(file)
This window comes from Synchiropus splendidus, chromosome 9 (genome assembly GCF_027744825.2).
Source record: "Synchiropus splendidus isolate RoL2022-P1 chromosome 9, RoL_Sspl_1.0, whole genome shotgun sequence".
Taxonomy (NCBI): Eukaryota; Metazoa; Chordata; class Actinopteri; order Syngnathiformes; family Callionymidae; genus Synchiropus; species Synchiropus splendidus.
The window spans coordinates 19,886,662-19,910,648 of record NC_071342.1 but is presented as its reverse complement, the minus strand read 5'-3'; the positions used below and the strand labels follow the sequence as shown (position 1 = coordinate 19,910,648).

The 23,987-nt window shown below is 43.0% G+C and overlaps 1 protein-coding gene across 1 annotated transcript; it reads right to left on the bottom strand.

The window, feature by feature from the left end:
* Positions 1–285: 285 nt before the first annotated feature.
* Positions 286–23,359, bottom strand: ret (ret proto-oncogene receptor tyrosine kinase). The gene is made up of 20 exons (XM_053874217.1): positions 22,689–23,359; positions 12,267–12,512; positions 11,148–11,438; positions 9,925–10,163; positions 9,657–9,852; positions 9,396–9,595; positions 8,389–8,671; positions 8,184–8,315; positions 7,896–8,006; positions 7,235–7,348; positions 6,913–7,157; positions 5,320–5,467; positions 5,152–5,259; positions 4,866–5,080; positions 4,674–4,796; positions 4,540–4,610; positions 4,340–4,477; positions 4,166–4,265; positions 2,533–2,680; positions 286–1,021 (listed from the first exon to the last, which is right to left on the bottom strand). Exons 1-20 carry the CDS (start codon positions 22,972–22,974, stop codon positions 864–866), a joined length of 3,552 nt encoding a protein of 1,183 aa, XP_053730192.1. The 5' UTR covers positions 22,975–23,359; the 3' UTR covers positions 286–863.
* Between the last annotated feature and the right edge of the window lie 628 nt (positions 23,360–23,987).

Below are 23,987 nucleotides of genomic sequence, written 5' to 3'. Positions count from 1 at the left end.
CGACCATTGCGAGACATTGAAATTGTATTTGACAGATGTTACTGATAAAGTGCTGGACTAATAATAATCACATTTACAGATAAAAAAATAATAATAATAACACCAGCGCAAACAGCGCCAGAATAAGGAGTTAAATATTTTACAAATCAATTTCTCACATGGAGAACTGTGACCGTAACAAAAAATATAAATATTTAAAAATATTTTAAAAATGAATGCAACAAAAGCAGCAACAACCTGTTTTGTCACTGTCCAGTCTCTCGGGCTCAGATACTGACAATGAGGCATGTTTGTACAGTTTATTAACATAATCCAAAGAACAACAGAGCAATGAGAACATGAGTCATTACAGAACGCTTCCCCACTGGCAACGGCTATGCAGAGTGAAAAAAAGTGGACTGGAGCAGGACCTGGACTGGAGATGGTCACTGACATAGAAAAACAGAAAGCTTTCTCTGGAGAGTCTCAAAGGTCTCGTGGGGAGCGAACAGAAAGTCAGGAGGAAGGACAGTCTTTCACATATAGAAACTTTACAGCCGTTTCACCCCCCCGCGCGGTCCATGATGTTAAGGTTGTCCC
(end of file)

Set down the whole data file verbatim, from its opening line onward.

This window comes from Synchiropus splendidus, chromosome 9 (genome assembly GCF_027744825.2).
Source record: "Synchiropus splendidus isolate RoL2022-P1 chromosome 9, RoL_Sspl_1.0, whole genome shotgun sequence".
Taxonomy (NCBI): Eukaryota; Metazoa; Chordata; class Actinopteri; order Syngnathiformes; family Callionymidae; genus Synchiropus; species Synchiropus splendidus.
The window spans coordinates 19,886,662-19,910,648 of record NC_071342.1 but is presented as its reverse complement, the minus strand read 5'-3'; the positions used below and the strand labels follow the sequence as shown (position 1 = coordinate 19,910,648).

The 23,987-nt window shown below is 43.0% G+C and overlaps 1 protein-coding gene across 1 annotated transcript; it reads right to left on the bottom strand.

The window, feature by feature from the left end:
* Positions 1–285: 285 nt before the first annotated feature.
* Positions 286–23,359, bottom strand: ret (ret proto-oncogene receptor tyrosine kinase). The gene is made up of 20 exons (XM_053874217.1): positions 22,689–23,359; positions 12,267–12,512; positions 11,148–11,438; positions 9,925–10,163; positions 9,657–9,852; positions 9,396–9,595; positions 8,389–8,671; positions 8,184–8,315; positions 7,896–8,006; positions 7,235–7,348; positions 6,913–7,157; positions 5,320–5,467; positions 5,152–5,259; positions 4,866–5,080; positions 4,674–4,796; positions 4,540–4,610; positions 4,340–4,477; positions 4,166–4,265; positions 2,533–2,680; positions 286–1,021 (listed from the first exon to the last, which is right to left on the bottom strand). Exons 1-20 carry the CDS (start codon positions 22,972–22,974, stop codon positions 864–866), a joined length of 3,552 nt encoding a protein of 1,183 aa, XP_053730192.1. The 5' UTR covers positions 22,975–23,359; the 3' UTR covers positions 286–863.
* Between the last annotated feature and the right edge of the window lie 628 nt (positions 23,360–23,987).

Below are 23,987 nucleotides of genomic sequence, written 5' to 3'. Positions count from 1 at the left end.
CGACCATTGCGAGACATTGAAATTGTATTTGACAGATGTTACTGATAAAGTGCTGGACTAATAATAATCACATTTACAGATAAAAAAATAATAATAATAACACCAGCGCAAACAGCGCCAGAATAAGGAGTTAAATATTTTACAAATCAATTTCTCACATGGAGAACTGTGACCGTAACAAAAAATATAAATATTTAAAAATATTTTAAAAATGAATGCAACAAAAGCAGCAACAACCTGTTTTGTCACTGTCCAGTCTCTCGGGCTCAGATACTGACAATGAGGCATGTTTGTACAGTTTATTAACATAATCCAAAGAACAACAGAGCAATGAGAACATGAGTCATTACAGAACGCTTCCCCACTGGCAACGGCTATGCAGAGTGAAAAAAAGTGGACTGGAGCAGGACCTGGACTGGAGATGGTCACTGACATAGAAAAACAGAAAGCTTTCTCTGGAGAGTCTCAAAGGTCTCGTGGGGAGCGAACAGAAAGTCAGGAGGAAGGACAGTCTTTCACATATAGAAACTTTACAGCCGTTTCACCCCCCCGCGCGGTCCATGATGTTAAGGTTGTCCC